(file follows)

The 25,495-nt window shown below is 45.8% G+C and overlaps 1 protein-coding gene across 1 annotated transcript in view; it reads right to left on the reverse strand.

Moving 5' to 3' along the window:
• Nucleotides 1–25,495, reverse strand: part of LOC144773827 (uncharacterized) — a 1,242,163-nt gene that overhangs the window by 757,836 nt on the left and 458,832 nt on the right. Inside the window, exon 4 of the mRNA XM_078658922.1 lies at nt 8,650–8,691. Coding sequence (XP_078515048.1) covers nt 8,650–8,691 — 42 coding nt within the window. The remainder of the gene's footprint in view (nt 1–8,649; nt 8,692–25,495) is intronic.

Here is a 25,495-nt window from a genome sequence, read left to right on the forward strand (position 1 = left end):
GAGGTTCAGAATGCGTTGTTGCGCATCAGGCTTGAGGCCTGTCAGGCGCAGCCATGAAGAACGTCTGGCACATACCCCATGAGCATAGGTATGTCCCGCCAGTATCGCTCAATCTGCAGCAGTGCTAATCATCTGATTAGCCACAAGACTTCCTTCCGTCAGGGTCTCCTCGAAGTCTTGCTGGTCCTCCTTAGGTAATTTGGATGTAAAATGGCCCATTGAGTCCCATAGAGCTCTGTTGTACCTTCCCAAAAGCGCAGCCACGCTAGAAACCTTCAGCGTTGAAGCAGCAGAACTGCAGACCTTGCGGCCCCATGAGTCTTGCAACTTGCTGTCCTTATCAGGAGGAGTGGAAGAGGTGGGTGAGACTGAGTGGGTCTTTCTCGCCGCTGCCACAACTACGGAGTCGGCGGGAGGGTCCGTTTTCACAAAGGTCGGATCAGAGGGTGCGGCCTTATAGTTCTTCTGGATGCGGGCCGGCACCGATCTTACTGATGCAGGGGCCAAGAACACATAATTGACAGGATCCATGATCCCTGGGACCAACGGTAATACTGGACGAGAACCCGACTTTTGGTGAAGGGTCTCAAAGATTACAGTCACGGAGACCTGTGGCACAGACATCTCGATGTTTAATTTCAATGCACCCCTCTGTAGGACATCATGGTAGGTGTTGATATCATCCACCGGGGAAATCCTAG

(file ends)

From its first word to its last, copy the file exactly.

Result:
The 25,495-nt window shown below is 45.8% G+C and overlaps 1 protein-coding gene across 1 annotated transcript in view; it reads right to left on the reverse strand.

Moving 5' to 3' along the window:
• Nucleotides 1–25,495, reverse strand: part of LOC144773827 (uncharacterized) — a 1,242,163-nt gene that overhangs the window by 757,836 nt on the left and 458,832 nt on the right. Inside the window, exon 4 of the mRNA XM_078658922.1 lies at nt 8,650–8,691. Coding sequence (XP_078515048.1) covers nt 8,650–8,691 — 42 coding nt within the window. The remainder of the gene's footprint in view (nt 1–8,649; nt 8,692–25,495) is intronic.

Here is a 25,495-nt window from a genome sequence, read left to right on the forward strand (position 1 = left end):
GAGGTTCAGAATGCGTTGTTGCGCATCAGGCTTGAGGCCTGTCAGGCGCAGCCATGAAGAACGTCTGGCACATACCCCATGAGCATAGGTATGTCCCGCCAGTATCGCTCAATCTGCAGCAGTGCTAATCATCTGATTAGCCACAAGACTTCCTTCCGTCAGGGTCTCCTCGAAGTCTTGCTGGTCCTCCTTAGGTAATTTGGATGTAAAATGGCCCATTGAGTCCCATAGAGCTCTGTTGTACCTTCCCAAAAGCGCAGCCACGCTAGAAACCTTCAGCGTTGAAGCAGCAGAACTGCAGACCTTGCGGCCCCATGAGTCTTGCAACTTGCTGTCCTTATCAGGAGGAGTGGAAGAGGTGGGTGAGACTGAGTGGGTCTTTCTCGCCGCTGCCACAACTACGGAGTCGGCGGGAGGGTCCGTTTTCACAAAGGTCGGATCAGAGGGTGCGGCCTTATAGTTCTTCTGGATGCGGGCCGGCACCGATCTTACTGATGCAGGGGCCAAGAACACATAATTGACAGGATCCATGATCCCTGGGACCAACGGTAATACTGGACGAGAACCCGACTTTTGGTGAAGGGTCTCAAAGATTACAGTCACGGAGACCTGTGGCACAGACATCTCGATGTTTAATTTCAATGCACCCCTCTGTAGGACATCATGGTAGGTGTTGATATCATCCACCGGGGAAATCCTAG